Goldë is a Los Angeles based singer-songwriter, originally from San Francisco, who as she puts it, “has been singing and writing to make sense of the world since her story began”. Goldë just released a great new single entitled “Mirror, Mirror” that we’ve featured on DCWS, so it’s only right that we follow that up with an exclusive interview to find out more about the song and her initial motivation to write it, her creative process for developing new music, and much more.
After reading our Q&A with Goldë, be sure to connect with her on social media so you’ll know when she’ll be dropping new music and her upcoming EP!
At what point in your life did you decide to focus on becoming a singer-songwriter? Were there any artists who influenced you musically that helped to make that decision easier?
You know, I started writing songs when I was about twelve simply to make sense of the world. For me, it was necessary in processing emotions and experiences. I had always loved the idea of doing it, but started focusing on musical theater once I got to high school. It was when I was living in New York after college that I really returned to songwriting in a professional way. I had a group of wonderful friends and musicians who I would play my songs for privately. They really encouraged me to go for it, and eventually became the band that played with me and got me out into the scene. I am so grateful for them and their belief in me. So, that was a huge influence in my songwriting career.
There are so many artists who inspire me, from tons of different genres, and eras, but one whose music really encouraged me on when I started focusing on songwriting was Kacey Musgraves. Her songs are like a good friend who will come sit on your couch and say just the right thing to make you feel better. I so admire her integrity, depth, and courage, and her tunes remind me to strive for these qualities not just in my music, but in how I go about my career, my relationships…my life.
Congratulations on the release of your new single "Mirror, Mirror". What motivated you to initially write the song and what message can we and all listeners take from it?
Thank you very much! I wrote this song to address my experience as a woman in the world, the music industry, in my daily life, as well as what is going on in our country currently. I also wrote it for the heroines in my life and in the world at large. I wrote it to honor them and to honor myself. There are a number of messages I would love to elaborate on, but the main one can be summed up in the last line of the song: “We’ve had enough of it.”
Can we expect "Mirror, Mirror" to be featured on an upcoming EP or album? If so, what can you tell us about it?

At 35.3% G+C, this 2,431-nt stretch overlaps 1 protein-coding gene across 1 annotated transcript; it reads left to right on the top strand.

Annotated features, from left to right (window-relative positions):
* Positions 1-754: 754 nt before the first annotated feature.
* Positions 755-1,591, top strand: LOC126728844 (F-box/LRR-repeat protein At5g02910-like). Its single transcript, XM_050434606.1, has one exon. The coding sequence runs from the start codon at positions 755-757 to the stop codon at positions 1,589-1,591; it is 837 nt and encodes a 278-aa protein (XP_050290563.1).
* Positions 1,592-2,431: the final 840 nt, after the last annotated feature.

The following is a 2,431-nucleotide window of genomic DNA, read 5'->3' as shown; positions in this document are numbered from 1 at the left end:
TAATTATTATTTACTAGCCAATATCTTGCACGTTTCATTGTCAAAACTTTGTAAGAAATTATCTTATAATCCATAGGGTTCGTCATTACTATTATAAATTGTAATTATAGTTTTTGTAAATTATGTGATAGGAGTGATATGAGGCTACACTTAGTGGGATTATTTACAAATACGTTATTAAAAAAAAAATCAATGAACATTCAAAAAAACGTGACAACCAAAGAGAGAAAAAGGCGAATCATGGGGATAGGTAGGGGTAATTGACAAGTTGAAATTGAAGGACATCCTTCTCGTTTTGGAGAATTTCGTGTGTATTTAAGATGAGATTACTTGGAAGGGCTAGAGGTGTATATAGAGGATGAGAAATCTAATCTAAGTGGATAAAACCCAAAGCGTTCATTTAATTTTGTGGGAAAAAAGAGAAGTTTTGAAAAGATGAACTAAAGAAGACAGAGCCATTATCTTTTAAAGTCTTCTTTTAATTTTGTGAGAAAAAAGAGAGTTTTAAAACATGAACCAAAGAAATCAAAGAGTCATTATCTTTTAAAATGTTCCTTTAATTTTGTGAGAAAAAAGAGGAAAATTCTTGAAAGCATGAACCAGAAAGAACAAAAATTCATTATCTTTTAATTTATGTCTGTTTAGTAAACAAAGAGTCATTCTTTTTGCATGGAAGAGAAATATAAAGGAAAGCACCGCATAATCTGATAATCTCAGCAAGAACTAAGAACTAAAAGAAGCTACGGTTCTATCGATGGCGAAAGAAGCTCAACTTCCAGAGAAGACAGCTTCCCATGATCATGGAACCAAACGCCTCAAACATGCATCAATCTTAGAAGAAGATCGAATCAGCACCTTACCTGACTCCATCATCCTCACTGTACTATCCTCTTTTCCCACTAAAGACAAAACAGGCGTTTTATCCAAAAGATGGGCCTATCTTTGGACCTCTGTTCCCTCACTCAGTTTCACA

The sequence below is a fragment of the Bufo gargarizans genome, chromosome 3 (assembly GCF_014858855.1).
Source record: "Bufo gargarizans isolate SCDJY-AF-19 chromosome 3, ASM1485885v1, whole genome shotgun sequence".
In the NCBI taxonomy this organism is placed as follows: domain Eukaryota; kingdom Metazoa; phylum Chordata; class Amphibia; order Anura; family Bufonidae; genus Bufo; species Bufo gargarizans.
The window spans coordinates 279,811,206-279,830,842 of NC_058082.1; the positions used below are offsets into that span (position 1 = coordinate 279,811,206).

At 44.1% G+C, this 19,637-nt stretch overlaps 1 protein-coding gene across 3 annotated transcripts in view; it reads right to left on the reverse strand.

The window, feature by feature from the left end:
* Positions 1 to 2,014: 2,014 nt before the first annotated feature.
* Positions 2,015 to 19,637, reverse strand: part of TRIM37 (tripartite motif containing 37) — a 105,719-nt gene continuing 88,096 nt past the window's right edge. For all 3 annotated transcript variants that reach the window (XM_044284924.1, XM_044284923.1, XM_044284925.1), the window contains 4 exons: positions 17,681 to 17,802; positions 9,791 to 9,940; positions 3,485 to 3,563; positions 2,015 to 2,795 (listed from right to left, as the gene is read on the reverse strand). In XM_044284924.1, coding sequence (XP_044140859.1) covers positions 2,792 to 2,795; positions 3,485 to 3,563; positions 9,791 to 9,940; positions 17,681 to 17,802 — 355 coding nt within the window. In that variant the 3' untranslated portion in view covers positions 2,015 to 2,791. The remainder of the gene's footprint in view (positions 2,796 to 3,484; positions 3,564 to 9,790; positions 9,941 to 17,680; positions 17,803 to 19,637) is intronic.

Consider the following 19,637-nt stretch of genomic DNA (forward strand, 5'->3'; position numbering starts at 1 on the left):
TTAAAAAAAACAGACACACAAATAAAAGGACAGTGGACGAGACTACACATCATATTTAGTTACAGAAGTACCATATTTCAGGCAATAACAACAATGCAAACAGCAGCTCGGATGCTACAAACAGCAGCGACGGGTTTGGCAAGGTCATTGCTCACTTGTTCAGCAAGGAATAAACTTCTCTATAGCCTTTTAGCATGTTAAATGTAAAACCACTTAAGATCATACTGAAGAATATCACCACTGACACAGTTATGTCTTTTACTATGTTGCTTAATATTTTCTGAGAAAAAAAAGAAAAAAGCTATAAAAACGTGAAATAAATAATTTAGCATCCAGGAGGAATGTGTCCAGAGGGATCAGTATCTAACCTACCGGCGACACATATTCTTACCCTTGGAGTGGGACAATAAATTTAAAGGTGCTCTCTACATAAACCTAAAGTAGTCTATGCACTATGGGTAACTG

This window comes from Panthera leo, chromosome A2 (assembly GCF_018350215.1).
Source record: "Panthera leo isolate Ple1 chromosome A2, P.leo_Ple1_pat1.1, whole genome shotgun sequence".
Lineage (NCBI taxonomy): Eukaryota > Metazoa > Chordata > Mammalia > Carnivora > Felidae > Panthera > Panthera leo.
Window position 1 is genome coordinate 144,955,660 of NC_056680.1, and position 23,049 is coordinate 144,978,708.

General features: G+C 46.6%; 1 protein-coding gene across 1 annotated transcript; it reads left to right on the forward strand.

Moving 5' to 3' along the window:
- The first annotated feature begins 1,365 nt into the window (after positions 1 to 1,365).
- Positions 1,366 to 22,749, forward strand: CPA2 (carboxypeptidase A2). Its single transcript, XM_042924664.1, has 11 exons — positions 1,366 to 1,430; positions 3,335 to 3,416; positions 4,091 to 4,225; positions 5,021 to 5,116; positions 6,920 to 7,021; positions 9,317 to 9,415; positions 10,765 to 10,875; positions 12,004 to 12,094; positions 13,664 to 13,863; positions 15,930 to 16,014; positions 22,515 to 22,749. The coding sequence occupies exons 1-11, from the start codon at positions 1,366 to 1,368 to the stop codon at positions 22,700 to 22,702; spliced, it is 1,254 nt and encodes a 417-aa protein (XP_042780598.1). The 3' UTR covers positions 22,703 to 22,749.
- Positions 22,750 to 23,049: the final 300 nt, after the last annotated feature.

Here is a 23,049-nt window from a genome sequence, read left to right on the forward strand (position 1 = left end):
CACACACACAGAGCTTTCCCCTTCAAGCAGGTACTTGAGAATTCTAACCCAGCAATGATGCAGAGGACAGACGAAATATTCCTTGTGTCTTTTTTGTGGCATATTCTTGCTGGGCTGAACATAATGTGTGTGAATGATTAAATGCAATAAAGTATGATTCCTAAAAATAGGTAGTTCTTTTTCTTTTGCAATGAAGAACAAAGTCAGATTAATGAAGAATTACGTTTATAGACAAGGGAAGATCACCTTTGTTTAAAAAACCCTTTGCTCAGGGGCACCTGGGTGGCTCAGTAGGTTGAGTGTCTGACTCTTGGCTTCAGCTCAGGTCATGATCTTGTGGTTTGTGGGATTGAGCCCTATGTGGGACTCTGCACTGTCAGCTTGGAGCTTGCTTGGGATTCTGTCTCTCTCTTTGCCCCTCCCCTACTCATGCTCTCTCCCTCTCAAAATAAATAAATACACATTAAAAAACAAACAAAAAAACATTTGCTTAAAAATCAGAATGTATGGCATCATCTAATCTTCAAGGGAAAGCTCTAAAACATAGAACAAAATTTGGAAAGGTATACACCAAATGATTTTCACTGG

There is definitely going to be an EP in the not so distant future, and while “Mirror, Mirror” is the first in a series of singles I’ll be releasing, I do plan on compiling them on to an EP by the end of the year. I still really love the classic format of a compilation of songs that has a common theme or style. I enjoy writing series of songs that complement each other, and I’m excited that “Mirror, Mirror” is the catalyst for that.
Describe your creation process for developing new music. When do you definitively know that a song is finished?
Something I am still asking myself, hahahah. I have to admit that I’m not a perfectionist, so I’ve released plenty of music that just felt ready to see the world. I do care deeply about details and authenticity, however. In some ways I wonder if songs are never finished. Of course there is the production side, there’s perhaps a definitive moment of completion where you release a certain version of a song. But there are songs I’ve been singing for years now that keep evolving, that change as I change. Perhaps that’s why I don’t get overly attached to a song being perfectly finished-I know that when I am telling a story to the best of my ability, it will just keep evolving in feel, expression, and sometimes even structure.
Do you feel that it is important that your music be a voice for women who may be voiceless?
That’s a really interesting question. I am hesitant to assume the role of being a voice to other women. I recognize that no two humans are alike, and certainly my experience, background, culture, ethnicity, etc. mean I’ve had a completely different experience, and been granted a completely different set of privileges, in relation to other people who might listen to this song. That being said, I do hope this song provides a safe space, and some sort of catharsis, to any person that it resonates with. So while my intention is not to define an experience for women, it is to provide support and musical healing to those that identify as such, and see themselves in the story I am telling.